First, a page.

On the ground-floor, there is an open-plan living, dining and kitchen area, plus two bedrooms and bathrooms, while a spiral staircase leads to the first floor and the main bedroom and en-suite bathroom. The owner says his house is ‘like a rock standing in the surf’.
The cost was £507,000.
8. A weatherproof welded property in Australia
This family wanted ‘stillness’, which the architect at Modscape granted them with fully-welded structural steel-framed modules. Their stunning home on Phillip Island, Australia, overlooking the blustery Bass Strait, was created off-site; the modules were painted, tiled and the joinery was fitted in the company’s dedicated Melbourne factory before being delivered.
The four-bedroom house, which cost approximately £2,000 per square metre, allowed for a high level of quality control. The four-bedroom house, organised around a central kitchen/living/dining space, is designed as two simple sections; one clad in Pacific teak timber, the other in zinc.
These contrasting materials will continue to change as they weather and provide a warm counterpart to the wild coastal setting. The windows are double glazed with coastal environment-compliant anodised frames. The design also allowed for a swimming pool in an interior courtyard and a Pacific teak internal feature wall – just two aspects of the house that contribute to the feeling of nature all around.
9. A shell home in Germany
This family home in Ludwigsfelde, Germany, is manufactured by Kampa but available in the UK from K-Haus. The panoramic glazing in the Kubos design, taking its cue from classic Bauhaus style, is orientated to the south to maximise solar gain and natural light. But this timber frame precision-engineered kit system can also be tailored to meet a range of architectural designs.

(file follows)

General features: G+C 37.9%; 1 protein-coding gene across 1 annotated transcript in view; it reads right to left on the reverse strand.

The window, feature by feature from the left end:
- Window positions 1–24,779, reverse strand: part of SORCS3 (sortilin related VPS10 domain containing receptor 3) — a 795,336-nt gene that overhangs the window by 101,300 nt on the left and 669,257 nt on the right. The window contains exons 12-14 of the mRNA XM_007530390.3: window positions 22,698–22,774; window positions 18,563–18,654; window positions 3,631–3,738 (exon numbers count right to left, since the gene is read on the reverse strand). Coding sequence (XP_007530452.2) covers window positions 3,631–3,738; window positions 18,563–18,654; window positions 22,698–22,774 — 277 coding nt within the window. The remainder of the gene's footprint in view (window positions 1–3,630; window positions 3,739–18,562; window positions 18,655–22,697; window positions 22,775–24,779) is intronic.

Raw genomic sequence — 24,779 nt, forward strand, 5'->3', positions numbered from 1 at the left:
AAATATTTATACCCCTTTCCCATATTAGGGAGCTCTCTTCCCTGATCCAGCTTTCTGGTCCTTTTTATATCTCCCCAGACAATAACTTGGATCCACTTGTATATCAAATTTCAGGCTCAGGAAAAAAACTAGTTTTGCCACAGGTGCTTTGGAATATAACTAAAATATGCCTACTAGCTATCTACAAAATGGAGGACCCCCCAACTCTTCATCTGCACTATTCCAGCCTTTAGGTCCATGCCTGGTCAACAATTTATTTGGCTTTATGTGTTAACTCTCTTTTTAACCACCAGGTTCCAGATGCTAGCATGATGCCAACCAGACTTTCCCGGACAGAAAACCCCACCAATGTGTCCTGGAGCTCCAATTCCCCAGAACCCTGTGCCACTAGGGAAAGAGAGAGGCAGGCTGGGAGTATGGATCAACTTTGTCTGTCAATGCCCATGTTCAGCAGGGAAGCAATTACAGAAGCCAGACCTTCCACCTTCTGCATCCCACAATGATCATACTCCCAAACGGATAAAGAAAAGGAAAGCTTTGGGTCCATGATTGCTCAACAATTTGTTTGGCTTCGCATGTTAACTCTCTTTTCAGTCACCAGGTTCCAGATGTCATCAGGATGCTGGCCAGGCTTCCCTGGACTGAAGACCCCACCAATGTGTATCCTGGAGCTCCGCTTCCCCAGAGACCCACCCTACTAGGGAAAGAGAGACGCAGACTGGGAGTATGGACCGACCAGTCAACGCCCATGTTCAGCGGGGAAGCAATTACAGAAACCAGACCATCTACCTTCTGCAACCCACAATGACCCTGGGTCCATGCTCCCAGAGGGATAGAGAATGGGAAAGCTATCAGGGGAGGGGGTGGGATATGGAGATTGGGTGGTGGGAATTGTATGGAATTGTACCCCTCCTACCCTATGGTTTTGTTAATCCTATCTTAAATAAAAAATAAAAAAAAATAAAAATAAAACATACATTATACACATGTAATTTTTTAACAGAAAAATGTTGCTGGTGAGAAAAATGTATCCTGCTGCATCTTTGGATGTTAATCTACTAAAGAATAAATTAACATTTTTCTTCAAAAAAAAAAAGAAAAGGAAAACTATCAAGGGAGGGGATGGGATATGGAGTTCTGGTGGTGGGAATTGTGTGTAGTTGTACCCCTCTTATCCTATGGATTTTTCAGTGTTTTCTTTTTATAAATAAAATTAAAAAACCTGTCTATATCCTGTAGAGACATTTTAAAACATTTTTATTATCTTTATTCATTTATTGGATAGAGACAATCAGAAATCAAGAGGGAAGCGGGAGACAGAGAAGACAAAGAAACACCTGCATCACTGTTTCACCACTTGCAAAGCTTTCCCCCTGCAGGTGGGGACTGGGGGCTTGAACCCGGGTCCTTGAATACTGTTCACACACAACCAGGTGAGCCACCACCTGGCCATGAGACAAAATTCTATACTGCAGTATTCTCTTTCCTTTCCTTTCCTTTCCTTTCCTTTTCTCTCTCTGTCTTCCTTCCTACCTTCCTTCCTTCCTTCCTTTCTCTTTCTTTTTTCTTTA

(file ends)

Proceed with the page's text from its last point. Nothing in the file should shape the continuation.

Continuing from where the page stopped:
The property incorporates an off-site quality controlled closed panel system, which is delivered and erected within three to four days on a prepared foundation with windows, entrance doors and conduit for services.
It comes as a shell, shell plus (with services) or turnkey finish (with kitchens and bathrooms in situ), from £1,250 per square metre for a shell home to around £1,850 per square metre for a full turnkey option – depending on the design, fit-out and ground conditions.
10. A fast-build modular home in Scotland
Sutherland’s Lodge, timber-framed and with a corrugated steel roof, has the feel of a gamekeeper’s cottage. The owners say ‘it blends in with the surrounding countryside on Scotland’s west coast’ and that ‘the look wouldn’t have been possible with traditional bricks and mortar’.
The two-bedroom home was designed by The Wee House Company and built off-site complete with fitted with kitchen and bathrooms, electrical and plumbing circuits, plus the first coat of paint. It then took just three weeks to complete.
‘A plus-point of modular building is that materials are not left exposed outdoors for long but are used quickly and efficiently,’ says The Wee House Company managing director, Jennifer Higgins.
The project cost £144,573.
Photo: The Wee House Company